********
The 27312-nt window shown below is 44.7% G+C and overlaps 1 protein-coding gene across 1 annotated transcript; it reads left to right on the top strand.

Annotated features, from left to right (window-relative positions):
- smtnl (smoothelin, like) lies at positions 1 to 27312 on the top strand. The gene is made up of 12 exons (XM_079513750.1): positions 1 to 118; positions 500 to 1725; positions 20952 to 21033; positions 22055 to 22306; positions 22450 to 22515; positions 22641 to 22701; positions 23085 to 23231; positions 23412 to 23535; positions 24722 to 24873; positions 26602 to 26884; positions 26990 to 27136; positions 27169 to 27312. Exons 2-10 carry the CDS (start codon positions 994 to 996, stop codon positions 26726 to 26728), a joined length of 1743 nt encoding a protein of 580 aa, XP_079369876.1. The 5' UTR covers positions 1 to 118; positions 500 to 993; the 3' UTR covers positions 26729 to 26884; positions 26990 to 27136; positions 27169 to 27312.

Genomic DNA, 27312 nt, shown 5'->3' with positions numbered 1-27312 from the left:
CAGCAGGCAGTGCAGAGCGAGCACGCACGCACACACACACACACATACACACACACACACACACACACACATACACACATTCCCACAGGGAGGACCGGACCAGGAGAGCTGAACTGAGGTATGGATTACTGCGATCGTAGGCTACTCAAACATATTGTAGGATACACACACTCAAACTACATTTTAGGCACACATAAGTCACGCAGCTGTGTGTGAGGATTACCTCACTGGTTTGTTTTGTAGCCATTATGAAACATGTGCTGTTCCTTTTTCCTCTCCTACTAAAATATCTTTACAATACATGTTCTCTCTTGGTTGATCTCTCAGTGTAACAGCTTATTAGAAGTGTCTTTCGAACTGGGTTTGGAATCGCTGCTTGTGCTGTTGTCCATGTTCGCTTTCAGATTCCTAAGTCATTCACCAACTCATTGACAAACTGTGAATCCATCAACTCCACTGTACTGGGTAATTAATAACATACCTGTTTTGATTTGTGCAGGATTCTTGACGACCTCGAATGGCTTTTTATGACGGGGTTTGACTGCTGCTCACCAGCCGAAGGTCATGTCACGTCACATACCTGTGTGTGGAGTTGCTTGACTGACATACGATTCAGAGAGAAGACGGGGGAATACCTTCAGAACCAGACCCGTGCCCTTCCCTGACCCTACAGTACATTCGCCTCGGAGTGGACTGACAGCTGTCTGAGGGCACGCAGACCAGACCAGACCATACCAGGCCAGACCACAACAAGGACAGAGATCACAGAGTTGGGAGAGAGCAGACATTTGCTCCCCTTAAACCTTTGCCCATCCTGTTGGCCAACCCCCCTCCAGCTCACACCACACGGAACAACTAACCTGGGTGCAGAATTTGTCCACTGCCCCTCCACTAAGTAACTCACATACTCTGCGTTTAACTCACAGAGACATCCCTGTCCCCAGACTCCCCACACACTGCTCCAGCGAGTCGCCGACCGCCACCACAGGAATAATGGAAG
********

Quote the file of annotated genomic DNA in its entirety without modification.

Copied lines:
The 27312-nt window shown below is 44.7% G+C and overlaps 1 protein-coding gene across 1 annotated transcript; it reads left to right on the top strand.

Annotated features, from left to right (window-relative positions):
- smtnl (smoothelin, like) lies at positions 1 to 27312 on the top strand. The gene is made up of 12 exons (XM_079513750.1): positions 1 to 118; positions 500 to 1725; positions 20952 to 21033; positions 22055 to 22306; positions 22450 to 22515; positions 22641 to 22701; positions 23085 to 23231; positions 23412 to 23535; positions 24722 to 24873; positions 26602 to 26884; positions 26990 to 27136; positions 27169 to 27312. Exons 2-10 carry the CDS (start codon positions 994 to 996, stop codon positions 26726 to 26728), a joined length of 1743 nt encoding a protein of 580 aa, XP_079369876.1. The 5' UTR covers positions 1 to 118; positions 500 to 993; the 3' UTR covers positions 26729 to 26884; positions 26990 to 27136; positions 27169 to 27312.

Genomic DNA, 27312 nt, shown 5'->3' with positions numbered 1-27312 from the left:
CAGCAGGCAGTGCAGAGCGAGCACGCACGCACACACACACACACATACACACACACACACACACACACACATACACACATTCCCACAGGGAGGACCGGACCAGGAGAGCTGAACTGAGGTATGGATTACTGCGATCGTAGGCTACTCAAACATATTGTAGGATACACACACTCAAACTACATTTTAGGCACACATAAGTCACGCAGCTGTGTGTGAGGATTACCTCACTGGTTTGTTTTGTAGCCATTATGAAACATGTGCTGTTCCTTTTTCCTCTCCTACTAAAATATCTTTACAATACATGTTCTCTCTTGGTTGATCTCTCAGTGTAACAGCTTATTAGAAGTGTCTTTCGAACTGGGTTTGGAATCGCTGCTTGTGCTGTTGTCCATGTTCGCTTTCAGATTCCTAAGTCATTCACCAACTCATTGACAAACTGTGAATCCATCAACTCCACTGTACTGGGTAATTAATAACATACCTGTTTTGATTTGTGCAGGATTCTTGACGACCTCGAATGGCTTTTTATGACGGGGTTTGACTGCTGCTCACCAGCCGAAGGTCATGTCACGTCACATACCTGTGTGTGGAGTTGCTTGACTGACATACGATTCAGAGAGAAGACGGGGGAATACCTTCAGAACCAGACCCGTGCCCTTCCCTGACCCTACAGTACATTCGCCTCGGAGTGGACTGACAGCTGTCTGAGGGCACGCAGACCAGACCAGACCATACCAGGCCAGACCACAACAAGGACAGAGATCACAGAGTTGGGAGAGAGCAGACATTTGCTCCCCTTAAACCTTTGCCCATCCTGTTGGCCAACCCCCCTCCAGCTCACACCACACGGAACAACTAACCTGGGTGCAGAATTTGTCCACTGCCCCTCCACTAAGTAACTCACATACTCTGCGTTTAACTCACAGAGACATCCCTGTCCCCAGACTCCCCACACACTGCTCCAGCGAGTCGCCGACCGCCACCACAGGAATAATGGAAG